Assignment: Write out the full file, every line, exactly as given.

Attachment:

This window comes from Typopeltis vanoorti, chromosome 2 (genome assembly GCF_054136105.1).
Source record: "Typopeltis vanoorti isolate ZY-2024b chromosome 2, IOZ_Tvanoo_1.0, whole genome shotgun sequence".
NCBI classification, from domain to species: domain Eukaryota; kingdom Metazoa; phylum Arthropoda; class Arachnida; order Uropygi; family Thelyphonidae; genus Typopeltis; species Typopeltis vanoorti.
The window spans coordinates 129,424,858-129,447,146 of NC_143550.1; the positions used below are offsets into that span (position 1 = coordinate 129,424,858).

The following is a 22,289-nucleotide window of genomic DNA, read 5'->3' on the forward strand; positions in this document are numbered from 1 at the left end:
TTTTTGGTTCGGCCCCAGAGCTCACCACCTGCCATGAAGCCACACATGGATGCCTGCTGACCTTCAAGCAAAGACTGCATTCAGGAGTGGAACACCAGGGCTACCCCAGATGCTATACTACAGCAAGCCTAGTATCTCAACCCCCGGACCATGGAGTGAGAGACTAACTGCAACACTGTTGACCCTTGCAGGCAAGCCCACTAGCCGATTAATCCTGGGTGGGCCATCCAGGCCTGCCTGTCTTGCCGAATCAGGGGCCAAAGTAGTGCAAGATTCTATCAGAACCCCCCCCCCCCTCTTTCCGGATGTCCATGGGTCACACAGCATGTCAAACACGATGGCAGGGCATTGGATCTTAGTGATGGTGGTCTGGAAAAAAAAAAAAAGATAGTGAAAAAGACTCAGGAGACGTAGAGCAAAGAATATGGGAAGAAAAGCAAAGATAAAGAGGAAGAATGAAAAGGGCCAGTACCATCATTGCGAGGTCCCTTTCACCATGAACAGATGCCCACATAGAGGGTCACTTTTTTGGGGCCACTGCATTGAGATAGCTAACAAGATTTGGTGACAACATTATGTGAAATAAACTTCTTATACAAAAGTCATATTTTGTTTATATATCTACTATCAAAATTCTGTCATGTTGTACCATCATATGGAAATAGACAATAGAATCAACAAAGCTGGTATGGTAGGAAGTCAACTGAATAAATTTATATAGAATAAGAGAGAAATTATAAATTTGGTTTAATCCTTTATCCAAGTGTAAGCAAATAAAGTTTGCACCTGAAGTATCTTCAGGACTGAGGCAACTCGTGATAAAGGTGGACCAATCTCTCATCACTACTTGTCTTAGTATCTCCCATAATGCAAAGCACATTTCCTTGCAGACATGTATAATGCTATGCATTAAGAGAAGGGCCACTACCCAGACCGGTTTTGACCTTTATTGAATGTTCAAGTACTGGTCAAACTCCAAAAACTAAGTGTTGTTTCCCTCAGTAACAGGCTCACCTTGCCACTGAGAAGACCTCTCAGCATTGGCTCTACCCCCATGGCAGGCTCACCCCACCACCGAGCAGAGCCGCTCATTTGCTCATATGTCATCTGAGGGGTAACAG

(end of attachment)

This window comes from Typopeltis vanoorti, chromosome 2 (genome assembly GCF_054136105.1).
Source record: "Typopeltis vanoorti isolate ZY-2024b chromosome 2, IOZ_Tvanoo_1.0, whole genome shotgun sequence".
NCBI classification, from domain to species: domain Eukaryota; kingdom Metazoa; phylum Arthropoda; class Arachnida; order Uropygi; family Thelyphonidae; genus Typopeltis; species Typopeltis vanoorti.
The window spans coordinates 129,424,858-129,447,146 of NC_143550.1; the positions used below are offsets into that span (position 1 = coordinate 129,424,858).

The following is a 22,289-nucleotide window of genomic DNA, read 5'->3' on the forward strand; positions in this document are numbered from 1 at the left end:
TTTTTGGTTCGGCCCCAGAGCTCACCACCTGCCATGAAGCCACACATGGATGCCTGCTGACCTTCAAGCAAAGACTGCATTCAGGAGTGGAACACCAGGGCTACCCCAGATGCTATACTACAGCAAGCCTAGTATCTCAACCCCCGGACCATGGAGTGAGAGACTAACTGCAACACTGTTGACCCTTGCAGGCAAGCCCACTAGCCGATTAATCCTGGGTGGGCCATCCAGGCCTGCCTGTCTTGCCGAATCAGGGGCCAAAGTAGTGCAAGATTCTATCAGAACCCCCCCCCCCCTCTTTCCGGATGTCCATGGGTCACACAGCATGTCAAACACGATGGCAGGGCATTGGATCTTAGTGATGGTGGTCTGGAAAAAAAAAAAAAGATAGTGAAAAAGACTCAGGAGACGTAGAGCAAAGAATATGGGAAGAAAAGCAAAGATAAAGAGGAAGAATGAAAAGGGCCAGTACCATCATTGCGAGGTCCCTTTCACCATGAACAGATGCCCACATAGAGGGTCACTTTTTTGGGGCCACTGCATTGAGATAGCTAACAAGATTTGGTGACAACATTATGTGAAATAAACTTCTTATACAAAAGTCATATTTTGTTTATATATCTACTATCAAAATTCTGTCATGTTGTACCATCATATGGAAATAGACAATAGAATCAACAAAGCTGGTATGGTAGGAAGTCAACTGAATAAATTTATATAGAATAAGAGAGAAATTATAAATTTGGTTTAATCCTTTATCCAAGTGTAAGCAAATAAAGTTTGCACCTGAAGTATCTTCAGGACTGAGGCAACTCGTGATAAAGGTGGACCAATCTCTCATCACTACTTGTCTTAGTATCTCCCATAATGCAAAGCACATTTCCTTGCAGACATGTATAATGCTATGCATTAAGAGAAGGGCCACTACCCAGACCGGTTTTGACCTTTATTGAATGTTCAAGTACTGGTCAAACTCCAAAAACTAAGTGTTGTTTCCCTCAGTAACAGGCTCACCTTGCCACTGAGAAGACCTCTCAGCATTGGCTCTACCCCCATGGCAGGCTCACCCCACCACCGAGCAGAGCCGCTCATTTGCTCATATGTCATCTGAGGGGTAACAG